Frozen product innovations very much figure into the top five food trends that Arlington, Virginia-headquartered Nestlé USA is watching closely in 2019, based on insights gleaned recently from a commissioned market research survey of 2,200 consumers conducted nationwide by Morning Consult.
“The prepared and frozen foods of the 1990s are child’s play compared with the wide-ranging cuisines available now. Our research on today’s trends shows that 70 percent of people cook at home using a combination of homemade and prepared dishes,” said Chairman and CEO Steve Presley. “Frozen and prepared foods invite more people to inject creativity into their meal plans and make culinary discovery a part of their lives. More than four in five people agree that combining homemade and prepared dishes allows them to experience new or different flavors, and the same percentage of respondents likes trying new foods.”
Nestlé USA, which rang up $9.7 billion in sales during 2017, is obliging those willing to venture out. Its Sweet Earth brand, for example, offers a vegetarian Moroccan Tagine – a hearty stew featuring the flavors and spices of North Africa, garbanzo beans, sweet potatoes, red peppers, curry seitan, bulgur, almonds, raisins, cinnamon and cloves.
Nestlé acquired Sweet Earth, a plant-based foods manufacturer based in Moss Landing, California, in September of 2017. The acquisition gave it immediate entry into the plant-based foods segment, which is growing by double digits and expected to become a $5 billion market by 2020.
Sweet Earth’s portfolio spans all meal occasions, diversifying Nestlé’s offering beyond its existing category leadership in meals and snacks. The product line ranges from award-winning frozen meals, burritos and breakfast sandwiches to chilled plant-based burgers and proteins sold in more than 10,000 stores across North America – including independent natural grocers, Whole Foods, Target, Kroger and Walmart.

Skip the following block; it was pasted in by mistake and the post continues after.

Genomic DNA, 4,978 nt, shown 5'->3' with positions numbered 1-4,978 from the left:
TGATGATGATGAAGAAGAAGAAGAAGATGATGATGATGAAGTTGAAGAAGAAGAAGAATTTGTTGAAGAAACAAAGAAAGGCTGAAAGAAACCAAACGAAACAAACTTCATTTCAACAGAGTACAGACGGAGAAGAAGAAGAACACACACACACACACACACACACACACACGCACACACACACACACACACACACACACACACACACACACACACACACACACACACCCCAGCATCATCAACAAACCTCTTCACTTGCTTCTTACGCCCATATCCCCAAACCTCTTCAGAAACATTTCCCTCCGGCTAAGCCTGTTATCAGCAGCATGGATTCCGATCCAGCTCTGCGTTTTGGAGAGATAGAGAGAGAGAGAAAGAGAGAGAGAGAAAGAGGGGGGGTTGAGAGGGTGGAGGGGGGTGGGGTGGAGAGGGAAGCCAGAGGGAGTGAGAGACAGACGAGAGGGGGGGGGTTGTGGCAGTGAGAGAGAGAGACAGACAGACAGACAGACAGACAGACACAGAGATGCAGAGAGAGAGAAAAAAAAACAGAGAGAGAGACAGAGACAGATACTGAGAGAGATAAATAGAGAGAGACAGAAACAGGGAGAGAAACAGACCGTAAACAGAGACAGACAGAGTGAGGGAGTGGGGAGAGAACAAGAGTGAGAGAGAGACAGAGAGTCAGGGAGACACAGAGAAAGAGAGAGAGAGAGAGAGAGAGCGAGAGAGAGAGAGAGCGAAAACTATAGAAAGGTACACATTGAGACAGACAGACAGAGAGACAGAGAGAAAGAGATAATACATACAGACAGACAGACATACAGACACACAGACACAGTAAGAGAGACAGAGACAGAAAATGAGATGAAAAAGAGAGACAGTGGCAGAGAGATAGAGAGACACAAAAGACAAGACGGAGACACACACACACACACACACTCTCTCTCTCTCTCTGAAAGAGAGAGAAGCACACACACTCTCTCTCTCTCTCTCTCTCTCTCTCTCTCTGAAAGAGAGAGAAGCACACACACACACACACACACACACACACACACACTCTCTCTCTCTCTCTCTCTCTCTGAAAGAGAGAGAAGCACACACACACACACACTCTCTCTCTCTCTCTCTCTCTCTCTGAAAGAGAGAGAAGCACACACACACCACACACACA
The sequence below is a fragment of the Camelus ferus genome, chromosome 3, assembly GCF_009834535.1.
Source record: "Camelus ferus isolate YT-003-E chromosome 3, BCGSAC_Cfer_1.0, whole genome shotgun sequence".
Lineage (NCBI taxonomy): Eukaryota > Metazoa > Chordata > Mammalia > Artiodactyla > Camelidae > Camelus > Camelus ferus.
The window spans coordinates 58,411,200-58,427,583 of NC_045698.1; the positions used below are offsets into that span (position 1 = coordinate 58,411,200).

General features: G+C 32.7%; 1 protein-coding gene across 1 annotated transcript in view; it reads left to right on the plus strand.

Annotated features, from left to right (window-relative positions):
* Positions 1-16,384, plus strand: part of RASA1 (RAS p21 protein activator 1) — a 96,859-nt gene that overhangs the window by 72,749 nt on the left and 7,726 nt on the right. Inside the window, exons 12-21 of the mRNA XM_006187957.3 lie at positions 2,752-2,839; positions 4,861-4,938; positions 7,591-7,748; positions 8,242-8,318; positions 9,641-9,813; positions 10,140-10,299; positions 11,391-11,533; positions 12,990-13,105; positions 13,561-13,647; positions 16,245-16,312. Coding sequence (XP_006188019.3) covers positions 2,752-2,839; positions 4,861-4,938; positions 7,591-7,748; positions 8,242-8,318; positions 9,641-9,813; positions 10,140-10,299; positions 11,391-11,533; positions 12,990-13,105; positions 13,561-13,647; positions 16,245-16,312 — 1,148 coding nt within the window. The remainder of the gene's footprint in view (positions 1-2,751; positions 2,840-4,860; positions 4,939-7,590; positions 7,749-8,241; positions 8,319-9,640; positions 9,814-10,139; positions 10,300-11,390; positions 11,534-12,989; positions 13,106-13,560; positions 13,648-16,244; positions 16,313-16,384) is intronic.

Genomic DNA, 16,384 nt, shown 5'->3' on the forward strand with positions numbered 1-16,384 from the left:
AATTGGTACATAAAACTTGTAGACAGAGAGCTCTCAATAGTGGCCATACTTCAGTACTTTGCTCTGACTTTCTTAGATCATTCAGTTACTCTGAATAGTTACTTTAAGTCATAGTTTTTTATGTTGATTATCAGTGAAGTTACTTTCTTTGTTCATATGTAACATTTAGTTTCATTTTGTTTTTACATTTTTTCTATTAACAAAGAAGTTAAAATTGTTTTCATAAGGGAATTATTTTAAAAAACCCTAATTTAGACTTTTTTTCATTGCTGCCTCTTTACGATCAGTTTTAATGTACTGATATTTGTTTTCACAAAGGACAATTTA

“And our Lean Cuisine Sesame Chicken combines sesame breaded white meat chicken with pasta, cut green beans, red peppers, and a savory plum sauce,” remarked Presley. “We are committed as a business to this category of food, which brings value and convenience to consumers and offers something special to your daily menu.”
A Matter of Taste
Taste will continue to be #1 in driving consumer choices, even as other priorities grow.
“Consumers today have a growing interest in convenience, and they’ve never been more aware of the nutritional value and sourcing of the foods they eat,” said the chief executive officer. “Yet our survey confirmed what many of you surely know through your daily lives: Taste matters most. Even as we’re balancing other priorities like nutrition and convenience, taste does not get compromised — we should be able to have it all.”
When considering snacks to eat, for instance, 93 percent of respondents said flavor was most important.
“As a food company, we know this better than anyone, and we’re continuing to hold ourselves to higher and higher bars on taste” said Presley.
“We all enjoy a variety of foods and snacks, and though we strive for healthy eating, we are not bound by the binary choice of taste or nutrition. Sure, you can enjoy a pint of Häagen-Dazs Trio Vanilla Blackberry Chocolate ice cream as an indulgence, but our Coffee-Mate Natural Bliss Honey shows how exceptional taste can arrive with less added sugar, too.”
The Buzz About Coffee
The subject of coffee, needless to say, perks up the maker of popular Nescafé, Nespresso, Starbucks, Blue Bottle and Chameleon beverage brands.
“Innovation in coffee will be one of the trends we’ll be driving in 2019, and our survey shows that people are ready for new things,” said Nestlé USA’s chief executive officer. “More than one in three consumers have tried or were planning to try on-the-go bottled coffee drinks, and on-the-move consumers tend to trend younger, with more than half of Gen Z trying bottled coffee drinks in 2018 or planning to in 2019. With new launches like the Nescafé Coffee Protein Smoothie and Cold Whipped Latte, this category will be percolating with innovation in 2019.”